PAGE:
Giant magnetoresistance (GMR) sensor strips are fabricated and modeled with the purpose of detecting a uniform distribution of Fe3O4 magnetic nanoparticles (MNPs) for biological application. We find that the free and fixed layers of GMR sensors play a dominant role in exciting the MNPs, and consequent MNP stray fields lead to increased free layer susceptibility. This result persists even when MNPs are confined to the interior of the sensing region but is enhanced when MNPs are allowed near exterior edges. Our analysis includes three different fabrication configurations on two different spin valve film stacks and agrees well with experimental results.
Bibliographical noteFunding Information:
This work was supported in part by the U.S. Department of Defense W81XWH-11-1-0496 under the Ovarian Cancer Translational Pilot Award. In addition, we acknowledge the support from the Institute for Engineering in Medicine at the University of Minnesota. Parts of this work were carried out in the University of Minnesota I.T. Characterization Facility, which receives partial support from NSF through the NINN program.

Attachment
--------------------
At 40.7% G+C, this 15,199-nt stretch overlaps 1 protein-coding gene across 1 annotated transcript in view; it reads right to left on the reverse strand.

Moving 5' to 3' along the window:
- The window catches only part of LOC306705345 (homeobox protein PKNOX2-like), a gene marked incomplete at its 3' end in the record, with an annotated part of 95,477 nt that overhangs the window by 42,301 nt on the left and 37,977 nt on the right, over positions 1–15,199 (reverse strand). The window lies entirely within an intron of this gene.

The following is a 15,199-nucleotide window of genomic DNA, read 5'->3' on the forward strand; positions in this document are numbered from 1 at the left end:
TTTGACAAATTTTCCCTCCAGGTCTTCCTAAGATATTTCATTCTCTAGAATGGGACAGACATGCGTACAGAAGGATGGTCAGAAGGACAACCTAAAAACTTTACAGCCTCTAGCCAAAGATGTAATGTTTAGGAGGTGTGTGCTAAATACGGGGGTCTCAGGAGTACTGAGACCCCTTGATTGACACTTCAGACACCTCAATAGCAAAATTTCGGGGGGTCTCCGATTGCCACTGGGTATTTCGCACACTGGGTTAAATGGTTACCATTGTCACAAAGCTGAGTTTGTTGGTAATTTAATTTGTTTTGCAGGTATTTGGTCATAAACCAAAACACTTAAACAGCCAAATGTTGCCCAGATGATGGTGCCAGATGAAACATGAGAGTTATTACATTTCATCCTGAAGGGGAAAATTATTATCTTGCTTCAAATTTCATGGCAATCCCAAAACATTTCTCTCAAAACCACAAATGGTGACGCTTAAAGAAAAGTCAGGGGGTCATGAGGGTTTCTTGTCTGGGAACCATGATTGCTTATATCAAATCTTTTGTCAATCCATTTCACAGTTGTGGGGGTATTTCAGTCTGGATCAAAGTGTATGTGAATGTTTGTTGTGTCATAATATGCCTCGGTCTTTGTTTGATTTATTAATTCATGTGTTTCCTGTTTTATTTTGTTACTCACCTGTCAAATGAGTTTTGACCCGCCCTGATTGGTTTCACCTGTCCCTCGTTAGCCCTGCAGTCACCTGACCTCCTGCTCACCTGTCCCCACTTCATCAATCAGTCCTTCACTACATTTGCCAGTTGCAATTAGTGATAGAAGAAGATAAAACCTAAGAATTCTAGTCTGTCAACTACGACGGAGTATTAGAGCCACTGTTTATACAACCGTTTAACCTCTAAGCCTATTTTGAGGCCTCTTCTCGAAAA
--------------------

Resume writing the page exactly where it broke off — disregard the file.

We would like to thank Dr. Amy Skubitz, Dr. Kristin Boylan, and Dr. Levi Downs, M.D. for their valuable collaboration on the Ovarian Cancer Translational Pilot Award through the U.S. Department of Defense. Lina Yu and Wei Wang thank the support from Chinese Scholar Council. We would also like to thank the staff at the University of Minnesota Nanofabrication Center and Characterization Facility.
- Giant magnetoresistance
- Magnetic nanoparticles
- Position-dependant sensing